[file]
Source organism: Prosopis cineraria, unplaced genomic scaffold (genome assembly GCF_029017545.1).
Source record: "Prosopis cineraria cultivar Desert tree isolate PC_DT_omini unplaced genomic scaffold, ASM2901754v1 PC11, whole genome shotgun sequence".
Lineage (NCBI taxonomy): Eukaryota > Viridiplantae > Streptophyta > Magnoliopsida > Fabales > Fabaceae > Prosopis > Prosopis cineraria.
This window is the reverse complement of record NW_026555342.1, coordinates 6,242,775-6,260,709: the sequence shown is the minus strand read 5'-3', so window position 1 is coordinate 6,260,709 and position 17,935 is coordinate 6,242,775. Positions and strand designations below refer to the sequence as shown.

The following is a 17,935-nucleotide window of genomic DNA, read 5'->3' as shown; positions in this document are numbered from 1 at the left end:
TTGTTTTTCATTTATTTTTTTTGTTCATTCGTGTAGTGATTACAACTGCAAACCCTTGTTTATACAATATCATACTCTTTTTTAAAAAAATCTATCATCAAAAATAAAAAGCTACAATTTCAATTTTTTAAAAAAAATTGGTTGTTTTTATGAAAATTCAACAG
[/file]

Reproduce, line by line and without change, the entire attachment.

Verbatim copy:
Source organism: Prosopis cineraria, unplaced genomic scaffold (genome assembly GCF_029017545.1).
Source record: "Prosopis cineraria cultivar Desert tree isolate PC_DT_omini unplaced genomic scaffold, ASM2901754v1 PC11, whole genome shotgun sequence".
Lineage (NCBI taxonomy): Eukaryota > Viridiplantae > Streptophyta > Magnoliopsida > Fabales > Fabaceae > Prosopis > Prosopis cineraria.
This window is the reverse complement of record NW_026555342.1, coordinates 6,242,775-6,260,709: the sequence shown is the minus strand read 5'-3', so window position 1 is coordinate 6,260,709 and position 17,935 is coordinate 6,242,775. Positions and strand designations below refer to the sequence as shown.

The following is a 17,935-nucleotide window of genomic DNA, read 5'->3' as shown; positions in this document are numbered from 1 at the left end:
TTGTTTTTCATTTATTTTTTTTGTTCATTCGTGTAGTGATTACAACTGCAAACCCTTGTTTATACAATATCATACTCTTTTTTAAAAAAATCTATCATCAAAAATAAAAAGCTACAATTTCAATTTTTTAAAAAAAATTGGTTGTTTTTATGAAAATTCAACAG